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Biology, Life and Biomedical Sciences, and Biochemistry

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Fostering Research Advances and Innovations

 

 

- Life Sciences (or Biological Sciences)

With the spread of COVID-19 (2020), the future may be more uncertain now than at any time in recent memory. However, as we enter a new decade, along with uncertainty, the next decade presents tremendous opportunities for the pharmaceutical, biotech, medical device and regulatory industries. 

Life sciences (or biological sciences) include branches of science that involve the scientific study of life and organisms, such as microorganisms, plants, and animals, including humans. Life science is one of the two major branches of natural science, the other is physical science that focuses on non-living matter. By definition, biology is the natural science that studies life and living organisms, and other life sciences are its subdisciplines.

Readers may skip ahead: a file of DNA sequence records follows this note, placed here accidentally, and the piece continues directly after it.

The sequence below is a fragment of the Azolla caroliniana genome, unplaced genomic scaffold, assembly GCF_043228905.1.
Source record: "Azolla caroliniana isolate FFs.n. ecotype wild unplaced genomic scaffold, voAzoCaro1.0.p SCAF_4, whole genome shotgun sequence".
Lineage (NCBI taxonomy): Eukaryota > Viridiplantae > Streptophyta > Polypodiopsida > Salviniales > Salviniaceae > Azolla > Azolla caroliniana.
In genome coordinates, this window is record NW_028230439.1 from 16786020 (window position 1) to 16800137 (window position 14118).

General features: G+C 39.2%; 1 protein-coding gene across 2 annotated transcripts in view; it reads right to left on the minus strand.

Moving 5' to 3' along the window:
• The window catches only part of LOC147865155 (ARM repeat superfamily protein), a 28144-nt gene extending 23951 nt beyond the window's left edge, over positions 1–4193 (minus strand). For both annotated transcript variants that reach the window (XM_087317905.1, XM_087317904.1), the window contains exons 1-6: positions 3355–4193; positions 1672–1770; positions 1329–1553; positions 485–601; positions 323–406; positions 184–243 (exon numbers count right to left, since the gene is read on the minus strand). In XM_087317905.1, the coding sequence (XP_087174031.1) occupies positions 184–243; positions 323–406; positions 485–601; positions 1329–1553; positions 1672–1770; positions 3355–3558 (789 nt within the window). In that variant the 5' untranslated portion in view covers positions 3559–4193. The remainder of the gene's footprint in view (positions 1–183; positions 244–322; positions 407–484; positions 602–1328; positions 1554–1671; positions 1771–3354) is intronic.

Some life sciences focus on specific types of organisms. For example, zoology is the study of animals while botany is the study of plants. Other life sciences focus on aspects common to all or many life forms, such as anatomy and genetics. Some focus on the microscopic scale (e.g. molecular biology, biochemistry), while others focus on the larger scale (e.g. cytology, immunology, behavior, pharmacy, ecology). Another major branch of the life sciences involves understanding the mind - neuroscience. 

Discoveries in the life sciences help improve the quality and standard of life and have applications in the health, agriculture, medicine, and pharmaceutical and food science industries. Today, life science topics and tools exist in nearly all scientific and technological disciplines.

 

- Biology

If the 20th century was the age of computers, the 21st century may be the age of biology. The two might even merge. Hello, Synthetic Biology and Biocomputing! 

Biology is the science of life. It takes its name from the Greek words "bios" (to live) and "logos" (to learn). It classifies and describes organisms, their functions, how species exist, and how they interact with each other and with the natural environment. Biologists study the structure, function, growth, origin, evolution and distribution of organisms.